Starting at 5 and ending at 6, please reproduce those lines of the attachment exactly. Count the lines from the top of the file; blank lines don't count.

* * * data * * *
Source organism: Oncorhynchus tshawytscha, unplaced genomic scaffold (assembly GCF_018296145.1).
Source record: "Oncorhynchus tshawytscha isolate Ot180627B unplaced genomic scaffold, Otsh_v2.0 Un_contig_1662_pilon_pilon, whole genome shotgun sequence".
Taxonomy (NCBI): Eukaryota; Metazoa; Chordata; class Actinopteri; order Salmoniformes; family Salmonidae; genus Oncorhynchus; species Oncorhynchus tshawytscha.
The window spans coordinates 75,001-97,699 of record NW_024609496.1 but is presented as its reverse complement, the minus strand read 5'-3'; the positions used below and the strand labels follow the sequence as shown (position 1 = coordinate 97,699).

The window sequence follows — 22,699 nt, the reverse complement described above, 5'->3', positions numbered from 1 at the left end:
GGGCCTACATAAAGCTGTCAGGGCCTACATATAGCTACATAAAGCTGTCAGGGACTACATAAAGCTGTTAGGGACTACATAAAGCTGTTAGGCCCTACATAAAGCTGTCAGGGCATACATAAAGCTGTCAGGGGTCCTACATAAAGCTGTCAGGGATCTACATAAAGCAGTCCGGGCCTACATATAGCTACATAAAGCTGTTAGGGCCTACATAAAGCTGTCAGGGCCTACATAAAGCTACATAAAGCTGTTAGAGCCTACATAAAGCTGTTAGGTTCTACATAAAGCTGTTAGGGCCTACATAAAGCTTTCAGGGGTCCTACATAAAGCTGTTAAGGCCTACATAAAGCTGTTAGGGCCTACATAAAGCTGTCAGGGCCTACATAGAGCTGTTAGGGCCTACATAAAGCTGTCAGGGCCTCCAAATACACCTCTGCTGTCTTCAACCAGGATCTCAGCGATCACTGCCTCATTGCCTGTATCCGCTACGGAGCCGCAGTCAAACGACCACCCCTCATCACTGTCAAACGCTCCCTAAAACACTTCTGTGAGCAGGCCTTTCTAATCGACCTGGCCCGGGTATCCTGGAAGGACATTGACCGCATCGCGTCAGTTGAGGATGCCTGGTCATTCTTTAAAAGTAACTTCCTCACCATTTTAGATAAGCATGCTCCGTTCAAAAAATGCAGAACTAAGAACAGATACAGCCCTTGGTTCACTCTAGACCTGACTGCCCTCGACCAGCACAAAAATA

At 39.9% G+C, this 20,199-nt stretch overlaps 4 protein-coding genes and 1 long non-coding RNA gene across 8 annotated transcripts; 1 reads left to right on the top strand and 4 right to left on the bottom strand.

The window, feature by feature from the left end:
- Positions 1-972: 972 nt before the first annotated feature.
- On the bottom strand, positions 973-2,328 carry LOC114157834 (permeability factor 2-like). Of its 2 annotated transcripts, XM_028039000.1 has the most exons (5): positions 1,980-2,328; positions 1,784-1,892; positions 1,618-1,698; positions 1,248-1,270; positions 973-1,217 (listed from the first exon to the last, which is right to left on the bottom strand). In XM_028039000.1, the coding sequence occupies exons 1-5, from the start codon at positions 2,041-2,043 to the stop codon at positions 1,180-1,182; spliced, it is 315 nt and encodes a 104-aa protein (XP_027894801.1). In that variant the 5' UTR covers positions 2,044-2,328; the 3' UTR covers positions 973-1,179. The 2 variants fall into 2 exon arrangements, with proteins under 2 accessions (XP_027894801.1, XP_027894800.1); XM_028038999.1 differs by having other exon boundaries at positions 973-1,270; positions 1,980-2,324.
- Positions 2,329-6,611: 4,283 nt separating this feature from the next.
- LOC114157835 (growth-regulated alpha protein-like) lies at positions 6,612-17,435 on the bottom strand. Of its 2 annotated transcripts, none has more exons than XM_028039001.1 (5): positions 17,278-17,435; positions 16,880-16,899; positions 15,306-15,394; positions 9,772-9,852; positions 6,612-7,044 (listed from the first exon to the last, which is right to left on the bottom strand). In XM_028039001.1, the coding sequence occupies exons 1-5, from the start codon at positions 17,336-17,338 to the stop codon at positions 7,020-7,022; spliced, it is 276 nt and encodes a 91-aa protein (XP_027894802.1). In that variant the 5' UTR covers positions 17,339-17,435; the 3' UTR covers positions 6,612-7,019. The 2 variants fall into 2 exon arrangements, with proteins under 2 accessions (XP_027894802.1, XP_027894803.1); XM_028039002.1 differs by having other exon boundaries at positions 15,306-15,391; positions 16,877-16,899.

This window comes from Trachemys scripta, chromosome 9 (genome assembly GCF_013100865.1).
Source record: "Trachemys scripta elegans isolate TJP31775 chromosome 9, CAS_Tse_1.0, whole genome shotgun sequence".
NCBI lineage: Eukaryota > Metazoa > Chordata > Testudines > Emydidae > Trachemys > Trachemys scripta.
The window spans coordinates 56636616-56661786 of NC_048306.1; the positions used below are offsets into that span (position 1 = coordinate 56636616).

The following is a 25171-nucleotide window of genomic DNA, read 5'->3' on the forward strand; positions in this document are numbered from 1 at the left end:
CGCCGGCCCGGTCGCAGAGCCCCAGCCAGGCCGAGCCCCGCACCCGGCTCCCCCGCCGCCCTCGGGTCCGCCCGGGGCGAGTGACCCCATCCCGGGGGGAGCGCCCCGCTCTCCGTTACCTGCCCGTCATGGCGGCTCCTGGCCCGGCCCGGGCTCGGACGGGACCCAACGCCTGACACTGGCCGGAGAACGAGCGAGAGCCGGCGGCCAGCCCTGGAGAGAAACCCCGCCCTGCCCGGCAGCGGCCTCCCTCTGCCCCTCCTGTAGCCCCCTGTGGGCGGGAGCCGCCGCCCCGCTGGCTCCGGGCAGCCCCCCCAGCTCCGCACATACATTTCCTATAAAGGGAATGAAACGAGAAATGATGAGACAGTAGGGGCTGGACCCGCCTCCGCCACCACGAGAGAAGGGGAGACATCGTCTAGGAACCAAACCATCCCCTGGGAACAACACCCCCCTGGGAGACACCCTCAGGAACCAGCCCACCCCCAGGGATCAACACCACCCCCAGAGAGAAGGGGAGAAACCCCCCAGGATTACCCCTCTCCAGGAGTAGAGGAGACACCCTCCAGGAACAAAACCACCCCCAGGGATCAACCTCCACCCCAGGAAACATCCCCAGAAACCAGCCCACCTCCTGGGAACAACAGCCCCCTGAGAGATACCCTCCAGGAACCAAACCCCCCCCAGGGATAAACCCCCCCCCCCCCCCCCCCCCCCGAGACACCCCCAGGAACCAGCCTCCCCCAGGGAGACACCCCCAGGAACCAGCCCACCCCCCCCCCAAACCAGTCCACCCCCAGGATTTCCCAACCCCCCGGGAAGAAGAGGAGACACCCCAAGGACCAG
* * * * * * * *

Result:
The window sequence follows — 22,699 nt, the reverse complement described above, 5'->3', positions numbered from 1 at the left end:
GGGCCTACATAAAGCTGTCAGGGCCTACATATAGCTACATAAAGCTGTCAGGGACTACATAAAGCTGTTAGGGACTACATAAAGCTGTTAGGCCCTACATAAAGCTGTCAGGGCATACATAAAGCTGTCAGGGGTCCTACATAAAGCTGTCAGGGATCTACATAAAGCAGTCCGGGCCTACATATAGCTACATAAAGCTGTTAGGGCCTACATAAAGCTGTCAGGGCCTACATAAAGCTACATAAAGCTGTTAGAGCCTACATAAAGCTGTTAGGTTCTACATAAAGCTGTTAGGGCCTACATAAAGCTTTCAGGGGTCCTACATAAAGCTGTTAAGGCCTACATAAAGCTGTTAGGGCCTACATAAAGCTGTCAGGGCCTACATAGAGCTGTTAGGGCCTACATAAAGCTGTCAGGGCCTCCAAATACACCTCTGCTGTCTTCAACCAGGATCTCAGCGATCACTGCCTCATTGCCTGTATCCGCTACGGAGCCGCAGTCAAACGACCACCCCTCATCACTGTCAAACGCTCCCTAAAACACTTCTGTGAGCAGGCCTTTCTAATCGACCTGGCCCGGGTATCCTGGAAGGACATTGACCGCATCGCGTCAGTTGAGGATGCCTGGTCATTCTTTAAAAGTAACTTCCTCACCATTTTAGATAAGCATGCTCCGTTCAAAAAATGCAGAACTAAGAACAGATACAGCCCTTGGTTCACTCTAGACCTGACTGCCCTCGACCAGCACAAAAATA